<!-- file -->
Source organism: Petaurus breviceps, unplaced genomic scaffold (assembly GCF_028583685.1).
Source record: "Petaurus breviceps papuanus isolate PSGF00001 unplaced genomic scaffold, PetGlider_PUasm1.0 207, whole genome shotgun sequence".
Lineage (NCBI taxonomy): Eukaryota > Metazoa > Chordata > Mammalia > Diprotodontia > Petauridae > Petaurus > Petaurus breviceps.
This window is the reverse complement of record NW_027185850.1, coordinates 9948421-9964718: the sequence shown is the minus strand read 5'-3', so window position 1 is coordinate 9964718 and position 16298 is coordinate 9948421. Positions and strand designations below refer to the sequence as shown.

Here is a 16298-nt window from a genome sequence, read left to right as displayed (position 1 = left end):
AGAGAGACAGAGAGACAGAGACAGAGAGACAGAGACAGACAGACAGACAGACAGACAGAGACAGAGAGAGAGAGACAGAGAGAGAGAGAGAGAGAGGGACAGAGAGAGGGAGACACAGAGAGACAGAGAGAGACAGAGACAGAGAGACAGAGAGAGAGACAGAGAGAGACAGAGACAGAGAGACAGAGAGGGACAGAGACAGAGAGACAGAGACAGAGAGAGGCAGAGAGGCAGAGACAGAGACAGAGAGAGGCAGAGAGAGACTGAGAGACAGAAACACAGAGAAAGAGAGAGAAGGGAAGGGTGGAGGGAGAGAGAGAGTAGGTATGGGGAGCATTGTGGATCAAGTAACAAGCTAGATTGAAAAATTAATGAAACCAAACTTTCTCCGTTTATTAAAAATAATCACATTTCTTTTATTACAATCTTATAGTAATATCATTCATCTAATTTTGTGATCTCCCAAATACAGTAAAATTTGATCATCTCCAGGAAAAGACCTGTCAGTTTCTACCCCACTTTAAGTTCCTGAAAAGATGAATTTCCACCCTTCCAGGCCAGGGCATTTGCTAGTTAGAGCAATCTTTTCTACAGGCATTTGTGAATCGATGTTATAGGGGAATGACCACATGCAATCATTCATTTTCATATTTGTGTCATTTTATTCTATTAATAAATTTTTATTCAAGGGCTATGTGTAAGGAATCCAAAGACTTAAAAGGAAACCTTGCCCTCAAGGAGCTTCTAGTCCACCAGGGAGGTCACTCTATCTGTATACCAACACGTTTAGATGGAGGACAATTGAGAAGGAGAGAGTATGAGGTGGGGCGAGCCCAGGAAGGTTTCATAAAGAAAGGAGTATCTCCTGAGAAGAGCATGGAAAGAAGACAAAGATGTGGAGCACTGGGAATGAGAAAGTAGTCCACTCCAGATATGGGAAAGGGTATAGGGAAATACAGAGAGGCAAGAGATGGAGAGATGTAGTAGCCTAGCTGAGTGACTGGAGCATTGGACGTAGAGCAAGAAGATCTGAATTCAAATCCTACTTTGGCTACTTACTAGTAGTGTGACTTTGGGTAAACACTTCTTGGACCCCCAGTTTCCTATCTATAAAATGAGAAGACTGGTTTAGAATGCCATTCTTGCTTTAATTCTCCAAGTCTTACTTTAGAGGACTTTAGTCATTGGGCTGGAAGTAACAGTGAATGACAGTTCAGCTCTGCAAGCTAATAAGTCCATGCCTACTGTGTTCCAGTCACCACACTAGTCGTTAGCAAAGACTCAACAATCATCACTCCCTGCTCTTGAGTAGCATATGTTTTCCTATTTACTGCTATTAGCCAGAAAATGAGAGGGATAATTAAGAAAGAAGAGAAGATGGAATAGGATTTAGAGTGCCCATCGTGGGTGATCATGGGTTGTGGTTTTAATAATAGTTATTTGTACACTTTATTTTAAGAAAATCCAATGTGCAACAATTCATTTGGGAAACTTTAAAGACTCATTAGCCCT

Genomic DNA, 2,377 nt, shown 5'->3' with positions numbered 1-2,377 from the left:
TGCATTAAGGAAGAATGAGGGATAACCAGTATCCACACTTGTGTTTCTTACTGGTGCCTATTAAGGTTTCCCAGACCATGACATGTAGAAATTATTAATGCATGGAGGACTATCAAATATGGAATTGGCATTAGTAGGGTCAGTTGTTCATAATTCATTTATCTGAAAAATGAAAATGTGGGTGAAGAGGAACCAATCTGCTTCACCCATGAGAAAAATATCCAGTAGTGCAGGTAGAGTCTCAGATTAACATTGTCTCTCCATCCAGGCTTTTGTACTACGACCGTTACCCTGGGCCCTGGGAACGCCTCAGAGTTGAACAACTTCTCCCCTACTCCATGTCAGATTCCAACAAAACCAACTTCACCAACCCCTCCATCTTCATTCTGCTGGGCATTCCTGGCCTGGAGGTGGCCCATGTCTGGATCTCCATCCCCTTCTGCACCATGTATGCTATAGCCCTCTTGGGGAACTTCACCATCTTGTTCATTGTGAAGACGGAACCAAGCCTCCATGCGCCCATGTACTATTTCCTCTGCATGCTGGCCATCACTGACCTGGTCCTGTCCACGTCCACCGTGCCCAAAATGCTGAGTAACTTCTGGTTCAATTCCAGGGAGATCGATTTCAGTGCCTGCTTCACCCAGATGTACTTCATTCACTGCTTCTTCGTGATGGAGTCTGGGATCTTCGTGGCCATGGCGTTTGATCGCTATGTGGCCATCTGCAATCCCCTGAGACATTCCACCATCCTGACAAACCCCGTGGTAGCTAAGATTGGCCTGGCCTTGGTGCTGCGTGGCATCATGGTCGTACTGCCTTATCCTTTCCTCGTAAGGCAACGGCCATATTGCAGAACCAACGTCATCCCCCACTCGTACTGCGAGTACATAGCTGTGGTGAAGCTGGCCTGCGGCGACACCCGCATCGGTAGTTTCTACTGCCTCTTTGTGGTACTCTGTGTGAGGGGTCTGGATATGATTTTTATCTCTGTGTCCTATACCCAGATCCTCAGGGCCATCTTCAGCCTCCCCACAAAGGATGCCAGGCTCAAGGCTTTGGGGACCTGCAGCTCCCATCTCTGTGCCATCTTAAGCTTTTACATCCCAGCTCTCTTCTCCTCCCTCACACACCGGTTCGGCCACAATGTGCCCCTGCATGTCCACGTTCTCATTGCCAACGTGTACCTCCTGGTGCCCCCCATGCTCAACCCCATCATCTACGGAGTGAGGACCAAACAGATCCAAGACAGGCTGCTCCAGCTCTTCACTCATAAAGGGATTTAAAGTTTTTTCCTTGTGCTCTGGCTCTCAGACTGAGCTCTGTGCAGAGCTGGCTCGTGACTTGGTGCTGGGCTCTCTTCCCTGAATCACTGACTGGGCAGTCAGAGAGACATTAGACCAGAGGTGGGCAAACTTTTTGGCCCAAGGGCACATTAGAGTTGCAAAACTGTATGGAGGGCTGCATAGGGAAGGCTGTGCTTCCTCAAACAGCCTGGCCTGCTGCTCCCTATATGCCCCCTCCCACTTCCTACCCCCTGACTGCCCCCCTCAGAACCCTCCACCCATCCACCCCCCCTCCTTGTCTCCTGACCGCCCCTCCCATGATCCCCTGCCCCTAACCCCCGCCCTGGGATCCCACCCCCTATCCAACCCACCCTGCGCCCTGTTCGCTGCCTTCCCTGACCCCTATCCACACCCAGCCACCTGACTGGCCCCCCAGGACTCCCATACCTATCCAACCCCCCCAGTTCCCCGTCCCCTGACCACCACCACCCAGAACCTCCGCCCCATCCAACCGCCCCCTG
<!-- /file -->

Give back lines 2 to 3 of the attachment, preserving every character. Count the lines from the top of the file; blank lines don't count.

Source record: "Petaurus breviceps papuanus isolate PSGF00001 unplaced genomic scaffold, PetGlider_PUasm1.0 207, whole genome shotgun sequence".
Lineage (NCBI taxonomy): Eukaryota > Metazoa > Chordata > Mammalia > Diprotodontia > Petauridae > Petaurus > Petaurus breviceps.